Five weeks later, I peed on a stick and a “Yes” popped up.

We’re doing this. And it rocks.

Parents: what led you to decide to become a mama or papa?

Comments on How I decided to become a mom

  1. i’m so happy for you. this story totally resonates with me, too. i love all the children around me, and i have a great partner, but i’m completely terrified of becoming pregnant. it’s so frustrating to have your heart and head in different places. i feel like a crazy person. i’ve been off the pill for a year because i thought i was ready, but now all we do is have safe (non-baby making) sex. you can’t un-do birth!

    i guess i’m glad to see it work out well for someone else!

  2. What a relief! I’m a commitment-phobic yet ironically baby-fevered gal as well. You really nailed it on the head with the fear of resentment downward spiral… that is at the heart of my hesitance. Just opening the lines of communication and acknowledging those fears I think is half the battle-won! Thank you so much for sharing your inspirational story. It was definitely a therapeutic and peacemaking read for me. Sending you a HUGE congratulations and *high five* to you and your hubby on your bun in the oven. 😀

  3. The first part of this totally reminded me of my two older boys, aged 8 & 10, who LOVE playing with the baby. We take advantage of their excitment by letting them ‘babysit’ on Saturday mornings while we have some quality time together.

  4. I just have to say, this article has made me well up with tears. Because it is EXACTLY how I feel. To the tee. My husband and I are not thinking about having kids for another couple of years…but I know it’s in our future. I, too, have been with an off-and-on “I WANT BABIES” feeling. But in my head, and sometimes my heart, I truly doubt if I would be a good parent. Or if I should even BECOME one. I think about things I would have to give up. No more pubs nights every Friday/Saturday, no more travelling to exotic places every 1-2 years for long stretches of time. No more heat-of-the-moment fashion purchases. I could go on and on.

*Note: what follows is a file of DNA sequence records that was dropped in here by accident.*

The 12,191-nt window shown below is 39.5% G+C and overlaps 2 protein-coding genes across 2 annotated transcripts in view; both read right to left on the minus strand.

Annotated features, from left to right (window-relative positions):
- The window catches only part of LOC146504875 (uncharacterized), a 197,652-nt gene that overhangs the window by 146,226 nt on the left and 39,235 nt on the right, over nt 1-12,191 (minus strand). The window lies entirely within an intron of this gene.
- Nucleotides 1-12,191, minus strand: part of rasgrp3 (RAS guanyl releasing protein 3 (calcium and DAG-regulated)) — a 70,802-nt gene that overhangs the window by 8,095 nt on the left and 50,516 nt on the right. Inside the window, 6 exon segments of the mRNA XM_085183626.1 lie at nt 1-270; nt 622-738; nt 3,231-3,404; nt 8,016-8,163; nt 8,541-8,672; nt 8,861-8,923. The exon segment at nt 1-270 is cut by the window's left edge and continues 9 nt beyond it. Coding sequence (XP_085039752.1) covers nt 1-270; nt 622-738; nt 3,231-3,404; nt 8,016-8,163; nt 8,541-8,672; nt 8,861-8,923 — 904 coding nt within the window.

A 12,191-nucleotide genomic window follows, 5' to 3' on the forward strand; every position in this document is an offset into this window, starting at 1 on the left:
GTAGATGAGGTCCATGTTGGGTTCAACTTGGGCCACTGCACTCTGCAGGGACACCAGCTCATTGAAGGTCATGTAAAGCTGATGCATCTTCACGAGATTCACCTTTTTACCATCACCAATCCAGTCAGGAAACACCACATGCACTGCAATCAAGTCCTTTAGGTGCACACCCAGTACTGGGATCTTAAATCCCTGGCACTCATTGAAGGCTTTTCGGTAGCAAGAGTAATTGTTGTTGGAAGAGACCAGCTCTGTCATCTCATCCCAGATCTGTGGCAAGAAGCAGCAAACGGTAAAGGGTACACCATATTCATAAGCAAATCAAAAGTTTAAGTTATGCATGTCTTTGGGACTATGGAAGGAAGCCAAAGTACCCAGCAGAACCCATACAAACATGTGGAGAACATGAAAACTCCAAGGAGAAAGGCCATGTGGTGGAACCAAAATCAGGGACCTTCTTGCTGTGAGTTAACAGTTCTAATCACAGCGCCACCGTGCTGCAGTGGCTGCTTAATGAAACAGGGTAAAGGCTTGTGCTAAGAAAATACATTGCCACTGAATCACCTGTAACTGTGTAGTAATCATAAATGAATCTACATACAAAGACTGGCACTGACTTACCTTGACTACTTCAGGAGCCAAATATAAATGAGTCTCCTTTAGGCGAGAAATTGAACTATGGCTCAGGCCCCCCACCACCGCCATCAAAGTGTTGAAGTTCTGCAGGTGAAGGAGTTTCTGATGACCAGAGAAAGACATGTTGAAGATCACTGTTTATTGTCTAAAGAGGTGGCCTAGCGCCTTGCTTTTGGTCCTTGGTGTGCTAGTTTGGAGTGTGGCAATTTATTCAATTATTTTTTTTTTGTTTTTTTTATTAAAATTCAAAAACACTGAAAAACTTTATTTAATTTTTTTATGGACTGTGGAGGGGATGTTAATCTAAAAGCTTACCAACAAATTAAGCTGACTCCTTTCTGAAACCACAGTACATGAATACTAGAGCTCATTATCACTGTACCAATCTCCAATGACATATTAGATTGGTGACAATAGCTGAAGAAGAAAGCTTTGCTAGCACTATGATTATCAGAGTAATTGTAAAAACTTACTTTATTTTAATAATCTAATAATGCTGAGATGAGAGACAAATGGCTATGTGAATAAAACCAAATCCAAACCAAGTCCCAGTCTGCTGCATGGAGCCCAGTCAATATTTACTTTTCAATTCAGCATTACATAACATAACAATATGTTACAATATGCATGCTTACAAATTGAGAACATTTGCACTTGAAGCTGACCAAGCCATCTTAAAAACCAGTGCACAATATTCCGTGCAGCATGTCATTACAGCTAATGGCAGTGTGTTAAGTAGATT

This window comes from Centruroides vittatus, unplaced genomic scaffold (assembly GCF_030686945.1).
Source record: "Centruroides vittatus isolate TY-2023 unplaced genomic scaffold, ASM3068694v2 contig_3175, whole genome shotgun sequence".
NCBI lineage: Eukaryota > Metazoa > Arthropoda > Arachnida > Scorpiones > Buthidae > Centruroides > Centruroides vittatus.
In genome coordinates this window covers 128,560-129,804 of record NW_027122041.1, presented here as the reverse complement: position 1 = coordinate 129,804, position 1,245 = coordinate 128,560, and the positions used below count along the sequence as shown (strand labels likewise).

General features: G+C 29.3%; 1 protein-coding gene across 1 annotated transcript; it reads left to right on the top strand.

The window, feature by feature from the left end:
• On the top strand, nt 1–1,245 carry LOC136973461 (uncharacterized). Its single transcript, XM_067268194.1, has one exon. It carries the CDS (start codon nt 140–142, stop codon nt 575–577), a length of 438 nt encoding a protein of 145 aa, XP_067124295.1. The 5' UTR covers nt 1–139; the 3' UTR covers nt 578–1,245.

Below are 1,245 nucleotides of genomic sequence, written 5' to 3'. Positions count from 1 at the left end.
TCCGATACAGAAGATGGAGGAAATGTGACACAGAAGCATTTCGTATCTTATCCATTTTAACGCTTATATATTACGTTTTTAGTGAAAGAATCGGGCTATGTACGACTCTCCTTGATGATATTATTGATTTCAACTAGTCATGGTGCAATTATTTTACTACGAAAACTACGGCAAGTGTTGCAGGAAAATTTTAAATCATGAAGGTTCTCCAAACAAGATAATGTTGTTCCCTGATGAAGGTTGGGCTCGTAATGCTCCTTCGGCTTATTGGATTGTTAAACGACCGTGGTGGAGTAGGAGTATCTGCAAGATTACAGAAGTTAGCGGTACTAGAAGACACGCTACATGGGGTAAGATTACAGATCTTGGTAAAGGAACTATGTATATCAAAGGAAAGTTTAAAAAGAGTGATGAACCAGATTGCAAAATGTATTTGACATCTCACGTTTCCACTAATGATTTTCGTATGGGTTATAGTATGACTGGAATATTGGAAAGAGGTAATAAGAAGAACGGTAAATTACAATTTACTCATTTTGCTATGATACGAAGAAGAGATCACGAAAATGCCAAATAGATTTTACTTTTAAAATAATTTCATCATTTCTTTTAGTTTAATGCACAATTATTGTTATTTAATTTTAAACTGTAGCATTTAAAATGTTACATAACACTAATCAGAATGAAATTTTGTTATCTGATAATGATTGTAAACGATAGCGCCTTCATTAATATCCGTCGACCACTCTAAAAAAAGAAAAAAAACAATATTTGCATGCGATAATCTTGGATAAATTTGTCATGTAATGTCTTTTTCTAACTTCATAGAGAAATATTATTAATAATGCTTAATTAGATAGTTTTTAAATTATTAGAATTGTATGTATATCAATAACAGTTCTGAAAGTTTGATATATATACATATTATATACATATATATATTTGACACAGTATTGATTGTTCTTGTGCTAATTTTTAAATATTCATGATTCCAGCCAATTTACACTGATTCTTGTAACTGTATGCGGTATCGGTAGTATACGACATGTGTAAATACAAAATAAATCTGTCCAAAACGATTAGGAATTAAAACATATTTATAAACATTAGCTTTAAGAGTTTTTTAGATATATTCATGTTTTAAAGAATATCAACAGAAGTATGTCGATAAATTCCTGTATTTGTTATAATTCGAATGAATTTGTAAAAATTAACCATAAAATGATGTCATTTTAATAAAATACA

BUT! Your post has really helped put things into perspective for me. Thank you.

  5. Thanks for this great post. My dude and I are at the point os starting to seriously get information about our kid journey, and I feel exactly the same way you do. Thanks for sharing your story so I feel like less of a crazy person 🙂 Congratulations on your wee little bun!

  6. This post came at the perfect time for me. My beau and I have been doing some serious talking about our future lately, and after eight years together, and coming up on my 30th birthday, I’m starting to feel like we NEED TO GET A MOVE-ON. One thing: I have bipolar II, a sort of “bipolar lite,” if you will. I would need to commit to being off medication for over a year (plus any time I decide to breastfeed) in order to be comfortable with becoming pregnant. And then come all the questions… How would that go?? Would I be stable enough to even be able to hold a job for that time period? I can’t even take care of myself sometimes… would I feel a new sense of purpose strong enough to propel me through any major depression? For someone who doesn’t know me at all, hearing these questions might lead to a strong “No, you should totally not bring any children into this world!!” The thing is, I have dedicated my education and entire career to children. I want to become a mom more than anything in this whole world. And, even though I will undoubtedly have some major struggles, I also know that I will be one hell of an amazing mama, and that the good I have to offer to my future children greatly outweighs the possible struggles. I know that my situation and doubts are different than yours, but the basic point I took from this post is that we need to listen to our true inner voice, trust it, and not make decisions based on fear.

    • As another bipolar II someday mama, I would love to read a post on your journey, should you decide to have a baby. I am terrified of being a mum for those exact reasons you listed, and the internet needs more info and support for mentally ill mamas!

      • Sarah, it is good to hear from someone who is in the same place. This is the path I am planning on taking: Get financially stable by reinventing myself career-wise and creating a career that can sustain me through the down-times, meaning alternative/flexible hours. (Still trying to figure that one out… maintaining a traditional job has not been very successful for long periods of time, but self employment seems to be the beginning of the answer). Heal myself as much as possible through nutritious foods and movement. Get in touch with my spirituality. By waking up to all the areas of help out there (beyond JUST psychiatric and psychological) and seeing myself as a dynamic, whole being, I hope to become as stable as possible. We’ll see how that goes. Today I have hope. I stand in solidarity with you. And hopefully someday we won’t be forced by the stigma of mental illness to take these conversations, that should be happening out in the open, to semi-hidden corners of the internet. Someday we will be able to be as frank with employers and neighbors as people are about living with any other illness.